As for the quality of the video, that, too, was first-rate. The team accurately captured all defects previously tagged in rope inspections. Best of all, the airframe was able to detect a one-eighth-inch crack in a high-density polymer casing. A follow-up inspection by rope access indicated the casing was leaking grease rather than rust. The crack was not yet a safety issue, but its detection enabled KYTC to note the flaw for future observation and repair.

The results impressed Evan Dick, former KYTC project manager. "Through our limited use of UAS on bridge inspections, we have found value in both added safety and cost savings," he said. "Scanning the stays with UAS decreased the time needed for an inspector to be on rope by up to 75 percent. UAS can be a valuable tool when used in the right situations."

Zuleger and McConnell echoed those thoughts.

“It is a really powerful tool where rope access is limited or less efficient,” Zuleger said. “It mitigates the hazards for inspectors. For more intricate areas, you must be hands-on. If you keep a ‘tool in the toolbox’ mentality, UAS technology is very applicable in many situations.”

Added McConnell, “There is somewhat of a misconception that our UAS airframes will replace current efforts for surveying or inspection. Their true value is found in the ability to supplement those necessary manual tasks.”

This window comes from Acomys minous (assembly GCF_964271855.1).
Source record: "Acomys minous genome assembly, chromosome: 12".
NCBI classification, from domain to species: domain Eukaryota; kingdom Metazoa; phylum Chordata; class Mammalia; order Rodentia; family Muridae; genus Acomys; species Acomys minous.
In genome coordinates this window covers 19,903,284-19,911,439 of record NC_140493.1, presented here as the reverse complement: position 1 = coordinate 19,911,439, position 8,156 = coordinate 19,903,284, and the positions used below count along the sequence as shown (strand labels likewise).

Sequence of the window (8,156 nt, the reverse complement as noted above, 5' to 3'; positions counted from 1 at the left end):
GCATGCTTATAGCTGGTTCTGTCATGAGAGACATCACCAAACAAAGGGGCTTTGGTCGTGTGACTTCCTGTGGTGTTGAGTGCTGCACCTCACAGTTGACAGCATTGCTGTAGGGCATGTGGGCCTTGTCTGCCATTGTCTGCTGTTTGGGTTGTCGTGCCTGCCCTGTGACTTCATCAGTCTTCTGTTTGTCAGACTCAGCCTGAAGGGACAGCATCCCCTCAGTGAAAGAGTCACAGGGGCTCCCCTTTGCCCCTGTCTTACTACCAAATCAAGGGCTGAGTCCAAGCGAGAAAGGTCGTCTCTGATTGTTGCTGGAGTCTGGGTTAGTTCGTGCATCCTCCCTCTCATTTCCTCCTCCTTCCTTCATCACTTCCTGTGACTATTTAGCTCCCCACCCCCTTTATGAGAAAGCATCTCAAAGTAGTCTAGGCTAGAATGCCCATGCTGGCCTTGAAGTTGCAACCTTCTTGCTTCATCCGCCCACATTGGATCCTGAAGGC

LET’S GET THIS ROAD OPEN!

When Nevada DOT’s State Route 446 was flooded and closed in early 2017, Michael Baker was already using UAS while working with NDOT’s Stormwater Division personnel on several UAS-assisted projects.

"We provided data and images for drainage basins so that they could observe any changes over time," said Polly Boardman, PMP, project manager and office manager of Michael Baker's Reno office. "When the storms and flooding hit in winter of 2017, the need for UAS for quick turnaround collections at various locations intensified and didn’t stop all season, from bridge inventories to the Lahontan Dam release video. This collection at Route 446 was the first of many projects where UAS was the best technology for the job."

The flooding kicked the partnership into a new gear, tackling the biggest problem – access. How could Michael Baker’s UAS team reach State Route 446 to scan the roadway and its damaged surroundings? To meet that need and others, NDOT brought in emergency crews to construct temporary roads of sand, providing limited vehicular access. The UAS team used a four-wheel-drive vehicle and makeshift roads to reach Route 446.

"As long as we followed the emergency construction crews, we could get close enough to the damaged areas of the road to fly," says Adam King, GIS analyst and UAS pilot for Michael Baker and a member of the project’s UAS team. "Having that highway effectively destroyed in places really affected local communities. NDOT said, ‘Whatever it takes, let’s get this road open.’"